This dichotomy shows how badly risk can be misperceived, given the profound differences between how Waymo and Tesla approach risk and safety. This contrast extends from their overall approaches to autonomy and internal safety cultures to the designs of their technology stacks and on-road testing protocols. When armed with the full facts, the ubiquitous and anonymous Teslas turn out to be embodiments of the toxic culture that fuels "techlash" anxieties while the eye-catchingly unfamiliar Waymos reflect a reassuring culture of cautious safety.

The contrast between these two firms goes back to Google's decision to pass on a highway-only driver assistance system called Autopilot due to safety concerns, and Tesla's decision to pursue a near-identical system without implementing driver monitoring or other systems that might mitigate the risk Google found. Tesla's need to keep up with the Google-led automated driving technology trend fueled a frantic development program that saw Tesla CEO Elon Musk approve the release of "beta" software to customers, dismiss his own engineers' concerns about safety, and pass on their recommendation that it include a driver monitoring system. This allowed Tesla to deploy a system that provides the look and feel of a self driving vehicle at a relatively affordable price point, encouraging the risk of inattentiveness that Google had found while blaming drivers for the inevitable crashes (some of which have been fatal).  

Tesla continues to push new updates and features to Autopilot, including a suite of features that it says will evolve into a Level 5 "Full Self-Driving" system sometime next year, effectively turning its customers into untrained and untested public-road testers of automated driving software. Musk has repeatedly expressed the desire to push automated driving software onto public roads as fast as possible in order to reduce the number of road fatalities caused by human error and argued that anyone critical of resulting crashes is "killing people" by dissuading them from adopting the technology. This argument for putting as many vehicles on public roads as possible to speed up neural net learning was condensed into a breathtakingly crude utilitarian argument by his acolyte and defender Lex Fridman, who argued that "we're going to have to be more forgiving of a car causing an fatality" and said that if an AV accelerated into a crowd of people it would be justified if it lead to a decrease in human-caused fatalities.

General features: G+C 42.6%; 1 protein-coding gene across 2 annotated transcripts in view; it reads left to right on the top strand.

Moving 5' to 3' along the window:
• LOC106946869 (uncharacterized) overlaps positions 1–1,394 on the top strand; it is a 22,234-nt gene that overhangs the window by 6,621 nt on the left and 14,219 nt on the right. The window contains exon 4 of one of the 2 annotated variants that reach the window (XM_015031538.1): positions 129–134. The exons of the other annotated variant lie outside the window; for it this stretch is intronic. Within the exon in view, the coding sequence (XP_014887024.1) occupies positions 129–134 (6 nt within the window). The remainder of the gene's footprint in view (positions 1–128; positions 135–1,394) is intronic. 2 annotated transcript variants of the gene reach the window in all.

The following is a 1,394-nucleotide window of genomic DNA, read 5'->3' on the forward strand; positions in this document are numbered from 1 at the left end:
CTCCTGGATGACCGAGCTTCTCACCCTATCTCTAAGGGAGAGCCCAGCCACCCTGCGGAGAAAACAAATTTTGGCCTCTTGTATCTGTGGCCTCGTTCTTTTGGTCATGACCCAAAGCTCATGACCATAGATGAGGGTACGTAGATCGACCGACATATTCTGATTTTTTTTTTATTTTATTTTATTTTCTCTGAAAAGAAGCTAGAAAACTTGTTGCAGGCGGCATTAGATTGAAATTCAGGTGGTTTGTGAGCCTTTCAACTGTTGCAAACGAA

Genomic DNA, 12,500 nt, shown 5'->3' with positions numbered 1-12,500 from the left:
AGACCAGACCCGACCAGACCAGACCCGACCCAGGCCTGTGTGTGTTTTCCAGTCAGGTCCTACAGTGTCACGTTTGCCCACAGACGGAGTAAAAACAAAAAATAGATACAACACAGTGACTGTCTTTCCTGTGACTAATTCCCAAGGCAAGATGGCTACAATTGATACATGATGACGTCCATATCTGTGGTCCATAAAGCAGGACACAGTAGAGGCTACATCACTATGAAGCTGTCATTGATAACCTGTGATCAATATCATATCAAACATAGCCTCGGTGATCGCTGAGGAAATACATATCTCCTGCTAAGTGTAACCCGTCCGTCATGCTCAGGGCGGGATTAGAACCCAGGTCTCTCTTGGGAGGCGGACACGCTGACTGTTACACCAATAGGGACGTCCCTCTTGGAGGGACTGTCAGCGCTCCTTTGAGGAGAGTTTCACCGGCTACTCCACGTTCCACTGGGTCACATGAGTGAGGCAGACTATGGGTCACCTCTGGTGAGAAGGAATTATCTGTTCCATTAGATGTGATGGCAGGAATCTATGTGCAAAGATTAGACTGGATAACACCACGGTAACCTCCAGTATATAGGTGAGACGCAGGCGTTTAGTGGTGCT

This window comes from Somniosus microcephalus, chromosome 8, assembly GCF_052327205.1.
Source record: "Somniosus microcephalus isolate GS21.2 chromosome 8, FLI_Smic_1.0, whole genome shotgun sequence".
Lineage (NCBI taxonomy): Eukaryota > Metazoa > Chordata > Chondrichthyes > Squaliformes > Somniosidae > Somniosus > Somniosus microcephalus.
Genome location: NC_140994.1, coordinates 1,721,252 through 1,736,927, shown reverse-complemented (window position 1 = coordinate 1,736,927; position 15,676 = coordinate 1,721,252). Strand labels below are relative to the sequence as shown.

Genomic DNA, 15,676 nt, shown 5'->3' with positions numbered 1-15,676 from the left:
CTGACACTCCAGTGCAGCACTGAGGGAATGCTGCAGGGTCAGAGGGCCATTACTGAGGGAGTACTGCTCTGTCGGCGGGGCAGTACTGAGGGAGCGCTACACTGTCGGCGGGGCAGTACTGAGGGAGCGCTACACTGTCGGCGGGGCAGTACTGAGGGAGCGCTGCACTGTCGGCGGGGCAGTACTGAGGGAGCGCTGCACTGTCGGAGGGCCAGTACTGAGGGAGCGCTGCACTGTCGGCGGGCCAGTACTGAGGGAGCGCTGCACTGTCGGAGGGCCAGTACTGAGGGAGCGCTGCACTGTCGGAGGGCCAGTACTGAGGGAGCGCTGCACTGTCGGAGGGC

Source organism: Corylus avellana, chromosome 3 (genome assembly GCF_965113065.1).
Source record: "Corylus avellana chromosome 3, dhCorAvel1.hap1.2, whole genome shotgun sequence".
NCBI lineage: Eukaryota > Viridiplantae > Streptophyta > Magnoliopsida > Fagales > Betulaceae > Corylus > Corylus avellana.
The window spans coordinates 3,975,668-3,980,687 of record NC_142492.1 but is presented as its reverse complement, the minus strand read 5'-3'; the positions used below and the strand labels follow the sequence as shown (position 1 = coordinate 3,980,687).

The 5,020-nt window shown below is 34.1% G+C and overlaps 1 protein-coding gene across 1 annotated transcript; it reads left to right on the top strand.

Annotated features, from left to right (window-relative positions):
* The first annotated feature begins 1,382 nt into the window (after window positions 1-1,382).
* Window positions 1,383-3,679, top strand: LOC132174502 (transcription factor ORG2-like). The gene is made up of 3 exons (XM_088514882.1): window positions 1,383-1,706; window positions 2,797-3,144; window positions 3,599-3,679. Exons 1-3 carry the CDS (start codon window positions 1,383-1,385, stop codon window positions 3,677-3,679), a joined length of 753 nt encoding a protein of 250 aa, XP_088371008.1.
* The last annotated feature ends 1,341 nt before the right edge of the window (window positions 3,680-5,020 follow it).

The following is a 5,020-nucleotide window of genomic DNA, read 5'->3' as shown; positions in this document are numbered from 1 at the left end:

This is precisely the kind of toxic tech culture that the "techlash" is rightly focused on: pushing immature technology onto public roads as fast as possible, and cavalierly endangering lives based on the hope that it might someday save more lives than were lost during development. It's precisely the attitude that led to the fatal crash of an Uber autonomous test vehicle in Tempe, AZ last year, prompting the entire sector to rethink the whole notion of a "race to autonomy" and beef up their safety cultures, particularly in the context of public road testing. In the "trough of disillusionment" that has followed this tragedy, many AV developers have pushed back their timelines and doubled down on safety with the understanding that another fatality could prompt precisely the kind of backlash we see in Siddiqui's story.